Guess what? It’s Friday! Actually, I suppose now it’s really just early Saturday morning, but I’m still just going to so it’s Friday.
It’s too difficult to keep track of the days of the week…
“What day is it?” asked Winnie the Pooh.
“It’s today,” squeaked Piglet.
“My favorite day,” said Pooh.
On a completely unrelated note, it looks like my research topic changed just a wee bit… Of course, language will certainly still be involved, but I think my approach will be more focused on how we perceive online communication. In particular, how we may perceive online communication as more intimate than face-to-face communication, and why. I’ll probably mostly research this in relation to adolescents, but I may broaden the scope if I need to.
Thanks for listening.
Good night, World.
I’m going to write something about our digital identities in the form of a research paper. Since research in linguistics is what I want to do with my life, I’ll have to at least make it semi-linguistic. Specifically, I want to research semiotics. In case you’re unfamiliar, semiotics is a branch of linguistics which is concerned with meaning and symbolism. Semiotics is, according to the wonderful Wikipedia, “the study of meaning-making.” How do we create symbols and how do we attribute meaning to them? Such things fascinate me.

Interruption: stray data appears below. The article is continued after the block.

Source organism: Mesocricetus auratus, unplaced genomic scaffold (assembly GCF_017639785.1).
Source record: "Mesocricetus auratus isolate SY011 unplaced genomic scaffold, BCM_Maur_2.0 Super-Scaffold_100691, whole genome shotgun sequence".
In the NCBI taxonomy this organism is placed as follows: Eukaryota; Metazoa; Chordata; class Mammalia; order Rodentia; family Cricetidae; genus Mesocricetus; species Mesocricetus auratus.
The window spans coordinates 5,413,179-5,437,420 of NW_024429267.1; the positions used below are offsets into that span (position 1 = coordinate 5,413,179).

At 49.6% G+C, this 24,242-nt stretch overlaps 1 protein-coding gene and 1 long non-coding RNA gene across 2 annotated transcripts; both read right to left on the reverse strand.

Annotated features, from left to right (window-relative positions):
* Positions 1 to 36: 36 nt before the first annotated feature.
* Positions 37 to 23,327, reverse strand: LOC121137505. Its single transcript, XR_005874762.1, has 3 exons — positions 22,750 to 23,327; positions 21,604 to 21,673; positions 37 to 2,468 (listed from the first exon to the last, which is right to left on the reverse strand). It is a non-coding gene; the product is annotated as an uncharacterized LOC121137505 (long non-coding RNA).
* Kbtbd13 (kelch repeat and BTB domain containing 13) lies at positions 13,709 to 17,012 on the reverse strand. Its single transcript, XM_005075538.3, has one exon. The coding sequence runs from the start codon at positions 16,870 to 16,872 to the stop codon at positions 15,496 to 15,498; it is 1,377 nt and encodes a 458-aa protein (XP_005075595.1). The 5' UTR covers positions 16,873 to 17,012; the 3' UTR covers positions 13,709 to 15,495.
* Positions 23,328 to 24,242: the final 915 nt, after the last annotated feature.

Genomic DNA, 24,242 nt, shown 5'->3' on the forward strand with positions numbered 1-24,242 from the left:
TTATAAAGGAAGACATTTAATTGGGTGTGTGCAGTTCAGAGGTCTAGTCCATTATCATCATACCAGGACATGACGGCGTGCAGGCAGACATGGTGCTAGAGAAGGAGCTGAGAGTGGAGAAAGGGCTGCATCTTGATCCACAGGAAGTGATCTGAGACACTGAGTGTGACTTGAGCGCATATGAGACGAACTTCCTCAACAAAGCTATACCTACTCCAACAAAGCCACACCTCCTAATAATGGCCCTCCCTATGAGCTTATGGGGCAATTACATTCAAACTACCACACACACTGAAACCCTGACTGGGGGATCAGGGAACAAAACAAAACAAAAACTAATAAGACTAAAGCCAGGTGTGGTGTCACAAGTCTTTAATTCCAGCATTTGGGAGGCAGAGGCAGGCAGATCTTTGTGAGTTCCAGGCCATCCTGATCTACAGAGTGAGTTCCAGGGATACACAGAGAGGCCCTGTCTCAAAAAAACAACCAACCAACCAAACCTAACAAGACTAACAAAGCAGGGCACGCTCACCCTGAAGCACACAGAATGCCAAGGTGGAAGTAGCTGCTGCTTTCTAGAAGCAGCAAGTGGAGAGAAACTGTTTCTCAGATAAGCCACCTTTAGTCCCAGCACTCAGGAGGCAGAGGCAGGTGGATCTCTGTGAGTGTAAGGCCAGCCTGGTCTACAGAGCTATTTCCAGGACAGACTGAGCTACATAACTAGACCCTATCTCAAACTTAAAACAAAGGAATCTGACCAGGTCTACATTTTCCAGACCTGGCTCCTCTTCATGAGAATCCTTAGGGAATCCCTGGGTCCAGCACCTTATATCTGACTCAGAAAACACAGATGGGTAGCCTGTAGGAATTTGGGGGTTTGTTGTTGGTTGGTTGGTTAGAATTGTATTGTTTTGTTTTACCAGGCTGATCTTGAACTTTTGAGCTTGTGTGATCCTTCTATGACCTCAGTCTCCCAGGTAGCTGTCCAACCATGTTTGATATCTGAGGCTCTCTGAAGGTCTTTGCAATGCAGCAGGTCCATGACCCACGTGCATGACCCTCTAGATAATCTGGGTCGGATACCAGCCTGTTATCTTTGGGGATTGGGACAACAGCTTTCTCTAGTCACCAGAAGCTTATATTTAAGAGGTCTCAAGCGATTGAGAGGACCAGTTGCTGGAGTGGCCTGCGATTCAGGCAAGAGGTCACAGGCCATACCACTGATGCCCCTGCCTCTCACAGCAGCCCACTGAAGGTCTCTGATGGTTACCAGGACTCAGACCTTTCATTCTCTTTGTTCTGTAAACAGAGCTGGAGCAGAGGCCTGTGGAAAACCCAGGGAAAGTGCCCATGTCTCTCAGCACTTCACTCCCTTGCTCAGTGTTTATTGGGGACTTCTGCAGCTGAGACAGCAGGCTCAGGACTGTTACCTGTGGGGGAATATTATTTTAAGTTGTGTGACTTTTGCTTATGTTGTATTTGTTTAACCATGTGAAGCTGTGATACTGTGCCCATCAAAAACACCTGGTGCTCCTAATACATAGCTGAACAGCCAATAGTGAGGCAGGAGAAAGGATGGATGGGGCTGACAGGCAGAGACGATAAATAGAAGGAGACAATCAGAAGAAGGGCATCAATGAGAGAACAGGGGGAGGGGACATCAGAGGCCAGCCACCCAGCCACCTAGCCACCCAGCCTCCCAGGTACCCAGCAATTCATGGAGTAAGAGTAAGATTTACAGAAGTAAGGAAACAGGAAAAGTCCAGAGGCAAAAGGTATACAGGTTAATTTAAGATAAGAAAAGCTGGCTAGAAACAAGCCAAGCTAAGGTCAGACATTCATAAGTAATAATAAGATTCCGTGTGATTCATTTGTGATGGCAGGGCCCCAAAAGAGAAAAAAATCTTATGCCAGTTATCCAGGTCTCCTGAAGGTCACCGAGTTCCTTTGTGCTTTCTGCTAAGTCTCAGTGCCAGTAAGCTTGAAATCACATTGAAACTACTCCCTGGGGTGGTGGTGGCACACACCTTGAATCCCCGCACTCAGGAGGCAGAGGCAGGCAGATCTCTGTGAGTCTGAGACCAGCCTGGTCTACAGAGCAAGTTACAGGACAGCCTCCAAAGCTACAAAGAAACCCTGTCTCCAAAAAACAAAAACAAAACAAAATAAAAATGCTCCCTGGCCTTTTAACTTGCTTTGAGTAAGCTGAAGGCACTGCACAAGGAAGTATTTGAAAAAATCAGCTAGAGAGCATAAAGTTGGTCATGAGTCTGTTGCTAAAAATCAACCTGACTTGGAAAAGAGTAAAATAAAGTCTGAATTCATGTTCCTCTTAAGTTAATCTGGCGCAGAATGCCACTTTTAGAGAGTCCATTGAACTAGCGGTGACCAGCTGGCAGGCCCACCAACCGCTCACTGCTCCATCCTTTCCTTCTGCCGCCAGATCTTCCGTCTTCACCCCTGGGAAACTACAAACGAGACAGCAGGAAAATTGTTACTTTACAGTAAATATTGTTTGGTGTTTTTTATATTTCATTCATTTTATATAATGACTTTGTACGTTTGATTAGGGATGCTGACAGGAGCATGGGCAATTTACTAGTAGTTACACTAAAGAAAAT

In our current, digital age, we communicate largely with symbols, be it the symbols we know from our regular languages, like English, or pictures, memes, or emojis (emoji, by the way, is a word of Japanese origin—isn’t globalization amazing?).
I think that I shall write, in said research paper, about how we, in this current day, attribute meaning to symbols like the ones that I have mentioned. Of course, I’ll have to get more specific than that, but I’m sure I can figure it out.
And with that, I’ll leave you with the quotation of the day:
“I have always believed, and I still believe, that whatever good or bad fortune may come our way we can always give it meaning and transform it into something of value.”
— Hermann Hesse
Well, World, thanks for listening. Until we meet again.